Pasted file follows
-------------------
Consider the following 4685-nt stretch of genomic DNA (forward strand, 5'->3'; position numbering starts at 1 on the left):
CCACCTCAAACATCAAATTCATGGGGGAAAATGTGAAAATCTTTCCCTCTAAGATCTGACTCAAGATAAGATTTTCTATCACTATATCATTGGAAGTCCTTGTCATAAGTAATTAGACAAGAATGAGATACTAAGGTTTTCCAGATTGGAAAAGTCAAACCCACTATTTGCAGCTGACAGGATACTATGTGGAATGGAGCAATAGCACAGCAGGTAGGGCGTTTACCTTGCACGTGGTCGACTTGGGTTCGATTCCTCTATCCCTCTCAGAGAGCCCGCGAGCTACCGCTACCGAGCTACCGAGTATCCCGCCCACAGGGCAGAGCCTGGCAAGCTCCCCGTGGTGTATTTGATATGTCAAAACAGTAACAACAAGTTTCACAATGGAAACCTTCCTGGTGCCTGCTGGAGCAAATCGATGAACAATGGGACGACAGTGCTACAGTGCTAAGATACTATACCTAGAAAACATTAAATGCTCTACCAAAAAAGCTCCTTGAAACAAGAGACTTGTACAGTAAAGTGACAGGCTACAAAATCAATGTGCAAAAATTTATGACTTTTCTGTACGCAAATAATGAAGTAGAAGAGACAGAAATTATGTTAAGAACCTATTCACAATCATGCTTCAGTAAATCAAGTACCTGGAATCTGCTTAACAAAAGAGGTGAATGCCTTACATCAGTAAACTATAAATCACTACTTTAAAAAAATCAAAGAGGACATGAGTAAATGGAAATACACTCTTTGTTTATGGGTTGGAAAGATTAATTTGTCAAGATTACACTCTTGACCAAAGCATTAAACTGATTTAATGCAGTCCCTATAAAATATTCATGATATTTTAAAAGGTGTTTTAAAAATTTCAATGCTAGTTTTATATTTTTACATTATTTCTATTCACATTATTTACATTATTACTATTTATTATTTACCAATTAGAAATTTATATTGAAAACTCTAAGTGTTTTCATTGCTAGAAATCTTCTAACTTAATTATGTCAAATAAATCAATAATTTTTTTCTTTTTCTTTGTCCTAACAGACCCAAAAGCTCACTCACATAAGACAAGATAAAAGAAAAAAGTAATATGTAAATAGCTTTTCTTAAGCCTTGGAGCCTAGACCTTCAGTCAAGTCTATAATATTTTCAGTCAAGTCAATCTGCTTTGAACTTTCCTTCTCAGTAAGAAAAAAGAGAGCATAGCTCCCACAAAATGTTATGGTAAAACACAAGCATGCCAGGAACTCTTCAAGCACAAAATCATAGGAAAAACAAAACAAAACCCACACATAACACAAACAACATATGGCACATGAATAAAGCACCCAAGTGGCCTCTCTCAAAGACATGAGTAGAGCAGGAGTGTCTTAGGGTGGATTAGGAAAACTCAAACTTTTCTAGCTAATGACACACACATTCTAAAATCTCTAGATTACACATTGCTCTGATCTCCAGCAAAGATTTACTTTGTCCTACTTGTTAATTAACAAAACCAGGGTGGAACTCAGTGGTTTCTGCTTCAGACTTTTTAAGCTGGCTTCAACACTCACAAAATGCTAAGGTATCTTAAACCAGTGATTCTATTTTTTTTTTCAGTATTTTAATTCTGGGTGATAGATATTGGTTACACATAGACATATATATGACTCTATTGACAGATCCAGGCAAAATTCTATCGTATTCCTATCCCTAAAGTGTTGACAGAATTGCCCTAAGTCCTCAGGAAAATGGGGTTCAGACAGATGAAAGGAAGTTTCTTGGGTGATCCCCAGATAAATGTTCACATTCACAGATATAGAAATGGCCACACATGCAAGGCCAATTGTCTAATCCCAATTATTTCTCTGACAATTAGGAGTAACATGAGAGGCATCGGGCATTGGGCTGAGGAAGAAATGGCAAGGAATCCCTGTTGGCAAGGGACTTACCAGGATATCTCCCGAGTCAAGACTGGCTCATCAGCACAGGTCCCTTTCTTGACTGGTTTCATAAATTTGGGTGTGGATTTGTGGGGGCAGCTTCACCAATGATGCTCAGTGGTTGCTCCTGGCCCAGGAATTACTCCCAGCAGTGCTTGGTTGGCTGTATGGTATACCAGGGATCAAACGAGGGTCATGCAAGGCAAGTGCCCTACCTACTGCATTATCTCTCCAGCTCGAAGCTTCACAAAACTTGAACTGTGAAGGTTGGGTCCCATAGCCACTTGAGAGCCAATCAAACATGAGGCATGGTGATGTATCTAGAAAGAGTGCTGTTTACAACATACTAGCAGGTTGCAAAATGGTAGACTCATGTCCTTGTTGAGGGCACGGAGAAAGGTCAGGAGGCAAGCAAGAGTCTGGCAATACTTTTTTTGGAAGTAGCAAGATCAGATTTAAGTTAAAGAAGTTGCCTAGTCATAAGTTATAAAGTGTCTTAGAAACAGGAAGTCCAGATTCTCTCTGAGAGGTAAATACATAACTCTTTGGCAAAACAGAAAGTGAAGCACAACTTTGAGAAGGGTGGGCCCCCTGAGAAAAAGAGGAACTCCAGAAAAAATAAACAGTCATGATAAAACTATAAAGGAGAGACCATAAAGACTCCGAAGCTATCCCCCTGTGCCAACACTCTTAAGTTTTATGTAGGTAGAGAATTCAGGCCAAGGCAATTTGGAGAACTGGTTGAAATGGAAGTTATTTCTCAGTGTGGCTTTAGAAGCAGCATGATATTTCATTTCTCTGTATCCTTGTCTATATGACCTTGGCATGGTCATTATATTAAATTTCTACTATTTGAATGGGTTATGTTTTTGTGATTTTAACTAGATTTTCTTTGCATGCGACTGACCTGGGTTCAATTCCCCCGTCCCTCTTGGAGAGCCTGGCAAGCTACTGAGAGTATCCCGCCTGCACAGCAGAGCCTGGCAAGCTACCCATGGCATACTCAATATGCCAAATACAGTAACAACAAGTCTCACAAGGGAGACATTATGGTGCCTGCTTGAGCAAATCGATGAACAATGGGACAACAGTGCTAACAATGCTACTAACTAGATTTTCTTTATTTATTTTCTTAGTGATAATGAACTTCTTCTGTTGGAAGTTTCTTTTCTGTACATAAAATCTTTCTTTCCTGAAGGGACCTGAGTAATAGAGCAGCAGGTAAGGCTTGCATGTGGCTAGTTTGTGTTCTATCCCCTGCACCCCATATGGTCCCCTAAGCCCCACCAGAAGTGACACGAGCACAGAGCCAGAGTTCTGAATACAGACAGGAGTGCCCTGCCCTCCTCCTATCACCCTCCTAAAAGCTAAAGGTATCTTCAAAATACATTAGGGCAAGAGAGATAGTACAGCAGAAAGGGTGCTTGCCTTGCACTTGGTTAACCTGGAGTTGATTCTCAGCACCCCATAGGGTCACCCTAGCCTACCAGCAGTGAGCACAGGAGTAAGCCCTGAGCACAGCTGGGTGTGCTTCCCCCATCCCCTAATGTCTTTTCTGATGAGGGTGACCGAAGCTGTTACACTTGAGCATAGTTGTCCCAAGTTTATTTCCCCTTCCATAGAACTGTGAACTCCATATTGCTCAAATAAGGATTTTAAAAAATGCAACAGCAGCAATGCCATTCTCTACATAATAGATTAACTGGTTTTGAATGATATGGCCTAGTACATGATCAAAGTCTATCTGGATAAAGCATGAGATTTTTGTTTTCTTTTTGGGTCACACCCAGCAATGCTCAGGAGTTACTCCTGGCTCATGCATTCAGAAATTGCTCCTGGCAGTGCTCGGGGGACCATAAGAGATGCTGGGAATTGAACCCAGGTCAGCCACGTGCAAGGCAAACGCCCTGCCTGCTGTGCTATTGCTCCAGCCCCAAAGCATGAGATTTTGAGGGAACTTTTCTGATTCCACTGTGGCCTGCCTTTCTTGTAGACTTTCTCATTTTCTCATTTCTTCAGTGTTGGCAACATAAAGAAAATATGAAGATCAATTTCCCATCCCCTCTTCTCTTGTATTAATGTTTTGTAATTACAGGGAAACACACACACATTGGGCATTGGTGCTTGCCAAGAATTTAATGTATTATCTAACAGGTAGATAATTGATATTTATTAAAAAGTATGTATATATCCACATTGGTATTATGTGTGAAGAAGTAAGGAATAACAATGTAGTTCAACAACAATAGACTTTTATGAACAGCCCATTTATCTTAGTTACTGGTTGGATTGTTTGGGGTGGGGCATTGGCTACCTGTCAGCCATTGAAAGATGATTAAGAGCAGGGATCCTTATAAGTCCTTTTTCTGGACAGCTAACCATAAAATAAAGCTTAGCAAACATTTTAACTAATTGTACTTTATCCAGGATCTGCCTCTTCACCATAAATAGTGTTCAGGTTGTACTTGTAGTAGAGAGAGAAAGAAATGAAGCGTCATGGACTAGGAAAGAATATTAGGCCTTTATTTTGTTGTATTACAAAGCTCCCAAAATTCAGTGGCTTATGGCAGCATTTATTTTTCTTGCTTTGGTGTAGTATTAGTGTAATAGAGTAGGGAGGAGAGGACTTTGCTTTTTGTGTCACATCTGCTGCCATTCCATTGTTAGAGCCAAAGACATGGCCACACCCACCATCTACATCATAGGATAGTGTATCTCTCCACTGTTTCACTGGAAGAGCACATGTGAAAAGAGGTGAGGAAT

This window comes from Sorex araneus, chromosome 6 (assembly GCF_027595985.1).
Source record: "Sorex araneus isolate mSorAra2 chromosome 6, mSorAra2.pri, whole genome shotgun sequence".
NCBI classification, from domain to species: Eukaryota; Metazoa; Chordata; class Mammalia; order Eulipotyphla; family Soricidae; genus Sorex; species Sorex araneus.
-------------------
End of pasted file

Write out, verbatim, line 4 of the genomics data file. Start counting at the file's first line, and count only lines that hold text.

Source record: "Sorex araneus isolate mSorAra2 chromosome 6, mSorAra2.pri, whole genome shotgun sequence".